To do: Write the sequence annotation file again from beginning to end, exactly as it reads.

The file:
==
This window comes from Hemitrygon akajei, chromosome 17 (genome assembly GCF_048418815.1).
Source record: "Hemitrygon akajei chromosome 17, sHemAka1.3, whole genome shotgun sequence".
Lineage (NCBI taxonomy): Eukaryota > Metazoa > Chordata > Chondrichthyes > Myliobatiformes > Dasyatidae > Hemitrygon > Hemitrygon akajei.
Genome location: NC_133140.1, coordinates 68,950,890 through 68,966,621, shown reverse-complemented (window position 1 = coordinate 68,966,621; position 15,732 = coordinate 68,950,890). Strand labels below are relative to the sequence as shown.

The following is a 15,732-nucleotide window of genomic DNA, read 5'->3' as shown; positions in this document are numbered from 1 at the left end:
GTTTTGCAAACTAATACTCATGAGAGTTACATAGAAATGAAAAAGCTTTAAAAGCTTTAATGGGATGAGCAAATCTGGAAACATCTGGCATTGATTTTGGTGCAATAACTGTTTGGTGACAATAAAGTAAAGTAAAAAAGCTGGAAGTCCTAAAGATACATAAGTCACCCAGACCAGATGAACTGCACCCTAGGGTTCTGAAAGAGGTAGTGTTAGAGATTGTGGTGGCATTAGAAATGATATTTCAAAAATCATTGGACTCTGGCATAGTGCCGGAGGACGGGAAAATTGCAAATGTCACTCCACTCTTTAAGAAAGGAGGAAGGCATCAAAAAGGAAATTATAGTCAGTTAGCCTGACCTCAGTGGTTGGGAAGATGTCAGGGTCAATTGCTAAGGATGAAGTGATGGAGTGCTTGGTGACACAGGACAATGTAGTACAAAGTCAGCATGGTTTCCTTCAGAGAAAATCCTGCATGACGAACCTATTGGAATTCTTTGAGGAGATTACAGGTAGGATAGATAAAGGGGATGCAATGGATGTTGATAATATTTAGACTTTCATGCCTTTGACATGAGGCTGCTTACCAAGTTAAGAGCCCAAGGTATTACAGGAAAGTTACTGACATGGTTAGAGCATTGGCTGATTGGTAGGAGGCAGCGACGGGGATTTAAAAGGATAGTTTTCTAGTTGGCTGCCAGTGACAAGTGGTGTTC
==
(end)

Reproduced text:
This window comes from Hemitrygon akajei, chromosome 17 (genome assembly GCF_048418815.1).
Source record: "Hemitrygon akajei chromosome 17, sHemAka1.3, whole genome shotgun sequence".
Lineage (NCBI taxonomy): Eukaryota > Metazoa > Chordata > Chondrichthyes > Myliobatiformes > Dasyatidae > Hemitrygon > Hemitrygon akajei.
Genome location: NC_133140.1, coordinates 68,950,890 through 68,966,621, shown reverse-complemented (window position 1 = coordinate 68,966,621; position 15,732 = coordinate 68,950,890). Strand labels below are relative to the sequence as shown.

The following is a 15,732-nucleotide window of genomic DNA, read 5'->3' as shown; positions in this document are numbered from 1 at the left end:
GTTTTGCAAACTAATACTCATGAGAGTTACATAGAAATGAAAAAGCTTTAAAAGCTTTAATGGGATGAGCAAATCTGGAAACATCTGGCATTGATTTTGGTGCAATAACTGTTTGGTGACAATAAAGTAAAGTAAAAAAGCTGGAAGTCCTAAAGATACATAAGTCACCCAGACCAGATGAACTGCACCCTAGGGTTCTGAAAGAGGTAGTGTTAGAGATTGTGGTGGCATTAGAAATGATATTTCAAAAATCATTGGACTCTGGCATAGTGCCGGAGGACGGGAAAATTGCAAATGTCACTCCACTCTTTAAGAAAGGAGGAAGGCATCAAAAAGGAAATTATAGTCAGTTAGCCTGACCTCAGTGGTTGGGAAGATGTCAGGGTCAATTGCTAAGGATGAAGTGATGGAGTGCTTGGTGACACAGGACAATGTAGTACAAAGTCAGCATGGTTTCCTTCAGAGAAAATCCTGCATGACGAACCTATTGGAATTCTTTGAGGAGATTACAGGTAGGATAGATAAAGGGGATGCAATGGATGTTGATAATATTTAGACTTTCATGCCTTTGACATGAGGCTGCTTACCAAGTTAAGAGCCCAAGGTATTACAGGAAAGTTACTGACATGGTTAGAGCATTGGCTGATTGGTAGGAGGCAGCGACGGGGATTTAAAAGGATAGTTTTCTAGTTGGCTGCCAGTGACAAGTGGTGTTC